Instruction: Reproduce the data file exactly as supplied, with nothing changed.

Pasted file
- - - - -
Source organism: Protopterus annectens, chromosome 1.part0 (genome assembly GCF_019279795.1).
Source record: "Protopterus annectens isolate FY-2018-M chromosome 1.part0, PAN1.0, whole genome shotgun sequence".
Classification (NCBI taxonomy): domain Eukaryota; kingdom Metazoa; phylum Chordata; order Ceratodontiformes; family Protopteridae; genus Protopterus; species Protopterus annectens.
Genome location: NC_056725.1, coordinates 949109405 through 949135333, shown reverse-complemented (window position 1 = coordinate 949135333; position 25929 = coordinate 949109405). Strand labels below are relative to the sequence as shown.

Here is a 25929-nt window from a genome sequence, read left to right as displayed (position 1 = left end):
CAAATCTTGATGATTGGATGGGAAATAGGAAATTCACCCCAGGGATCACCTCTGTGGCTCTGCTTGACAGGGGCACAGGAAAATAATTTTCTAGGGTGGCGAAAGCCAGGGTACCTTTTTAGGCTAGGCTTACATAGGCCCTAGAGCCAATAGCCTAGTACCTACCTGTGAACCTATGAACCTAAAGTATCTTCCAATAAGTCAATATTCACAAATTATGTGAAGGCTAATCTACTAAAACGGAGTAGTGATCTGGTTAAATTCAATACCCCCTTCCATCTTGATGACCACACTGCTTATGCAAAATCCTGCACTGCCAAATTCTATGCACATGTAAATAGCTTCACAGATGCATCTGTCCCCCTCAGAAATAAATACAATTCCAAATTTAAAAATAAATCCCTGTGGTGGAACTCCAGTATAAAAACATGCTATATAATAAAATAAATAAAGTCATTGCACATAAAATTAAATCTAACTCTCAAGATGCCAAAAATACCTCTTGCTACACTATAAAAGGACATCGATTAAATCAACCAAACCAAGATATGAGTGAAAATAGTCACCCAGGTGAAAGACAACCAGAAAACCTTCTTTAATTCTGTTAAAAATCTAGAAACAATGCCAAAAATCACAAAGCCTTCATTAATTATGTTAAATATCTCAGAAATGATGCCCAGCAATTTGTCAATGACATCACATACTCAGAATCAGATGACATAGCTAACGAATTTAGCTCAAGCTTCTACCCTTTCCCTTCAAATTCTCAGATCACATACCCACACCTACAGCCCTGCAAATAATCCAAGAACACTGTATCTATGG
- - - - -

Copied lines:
Source organism: Protopterus annectens, chromosome 1.part0 (genome assembly GCF_019279795.1).
Source record: "Protopterus annectens isolate FY-2018-M chromosome 1.part0, PAN1.0, whole genome shotgun sequence".
Classification (NCBI taxonomy): domain Eukaryota; kingdom Metazoa; phylum Chordata; order Ceratodontiformes; family Protopteridae; genus Protopterus; species Protopterus annectens.
Genome location: NC_056725.1, coordinates 949109405 through 949135333, shown reverse-complemented (window position 1 = coordinate 949135333; position 25929 = coordinate 949109405). Strand labels below are relative to the sequence as shown.

Here is a 25929-nt window from a genome sequence, read left to right as displayed (position 1 = left end):
CAAATCTTGATGATTGGATGGGAAATAGGAAATTCACCCCAGGGATCACCTCTGTGGCTCTGCTTGACAGGGGCACAGGAAAATAATTTTCTAGGGTGGCGAAAGCCAGGGTACCTTTTTAGGCTAGGCTTACATAGGCCCTAGAGCCAATAGCCTAGTACCTACCTGTGAACCTATGAACCTAAAGTATCTTCCAATAAGTCAATATTCACAAATTATGTGAAGGCTAATCTACTAAAACGGAGTAGTGATCTGGTTAAATTCAATACCCCCTTCCATCTTGATGACCACACTGCTTATGCAAAATCCTGCACTGCCAAATTCTATGCACATGTAAATAGCTTCACAGATGCATCTGTCCCCCTCAGAAATAAATACAATTCCAAATTTAAAAATAAATCCCTGTGGTGGAACTCCAGTATAAAAACATGCTATATAATAAAATAAATAAAGTCATTGCACATAAAATTAAATCTAACTCTCAAGATGCCAAAAATACCTCTTGCTACACTATAAAAGGACATCGATTAAATCAACCAAACCAAGATATGAGTGAAAATAGTCACCCAGGTGAAAGACAACCAGAAAACCTTCTTTAATTCTGTTAAAAATCTAGAAACAATGCCAAAAATCACAAAGCCTTCATTAATTATGTTAAATATCTCAGAAATGATGCCCAGCAATTTGTCAATGACATCACATACTCAGAATCAGATGACATAGCTAACGAATTTAGCTCAAGCTTCTACCCTTTCCCTTCAAATTCTCAGATCACATACCCACACCTACAGCCCTGCAAATAATCCAAGAACACTGTATCTATGG